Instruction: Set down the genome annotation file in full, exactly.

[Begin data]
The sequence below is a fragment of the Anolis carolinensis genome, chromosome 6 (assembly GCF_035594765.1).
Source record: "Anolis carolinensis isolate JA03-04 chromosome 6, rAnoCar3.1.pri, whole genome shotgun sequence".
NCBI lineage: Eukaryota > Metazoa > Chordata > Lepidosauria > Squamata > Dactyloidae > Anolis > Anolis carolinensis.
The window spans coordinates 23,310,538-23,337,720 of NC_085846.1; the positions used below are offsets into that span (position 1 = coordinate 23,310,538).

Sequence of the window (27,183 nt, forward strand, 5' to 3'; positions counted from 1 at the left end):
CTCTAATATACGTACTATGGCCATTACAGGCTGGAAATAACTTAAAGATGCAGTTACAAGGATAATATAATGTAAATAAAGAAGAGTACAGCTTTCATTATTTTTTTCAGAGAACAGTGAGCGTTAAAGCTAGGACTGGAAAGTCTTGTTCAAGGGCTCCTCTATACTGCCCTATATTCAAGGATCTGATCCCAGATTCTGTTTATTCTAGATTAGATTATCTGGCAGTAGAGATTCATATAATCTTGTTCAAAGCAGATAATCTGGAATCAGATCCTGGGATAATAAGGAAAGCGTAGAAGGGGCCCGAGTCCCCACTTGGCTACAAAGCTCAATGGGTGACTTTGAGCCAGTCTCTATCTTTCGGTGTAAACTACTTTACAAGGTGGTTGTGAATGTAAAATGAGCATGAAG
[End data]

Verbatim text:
The sequence below is a fragment of the Anolis carolinensis genome, chromosome 6 (assembly GCF_035594765.1).
Source record: "Anolis carolinensis isolate JA03-04 chromosome 6, rAnoCar3.1.pri, whole genome shotgun sequence".
NCBI lineage: Eukaryota > Metazoa > Chordata > Lepidosauria > Squamata > Dactyloidae > Anolis > Anolis carolinensis.
The window spans coordinates 23,310,538-23,337,720 of NC_085846.1; the positions used below are offsets into that span (position 1 = coordinate 23,310,538).

Sequence of the window (27,183 nt, forward strand, 5' to 3'; positions counted from 1 at the left end):
CTCTAATATACGTACTATGGCCATTACAGGCTGGAAATAACTTAAAGATGCAGTTACAAGGATAATATAATGTAAATAAAGAAGAGTACAGCTTTCATTATTTTTTTCAGAGAACAGTGAGCGTTAAAGCTAGGACTGGAAAGTCTTGTTCAAGGGCTCCTCTATACTGCCCTATATTCAAGGATCTGATCCCAGATTCTGTTTATTCTAGATTAGATTATCTGGCAGTAGAGATTCATATAATCTTGTTCAAAGCAGATAATCTGGAATCAGATCCTGGGATAATAAGGAAAGCGTAGAAGGGGCCCGAGTCCCCACTTGGCTACAAAGCTCAATGGGTGACTTTGAGCCAGTCTCTATCTTTCGGTGTAAACTACTTTACAAGGTGGTTGTGAATGTAAAATGAGCATGAAG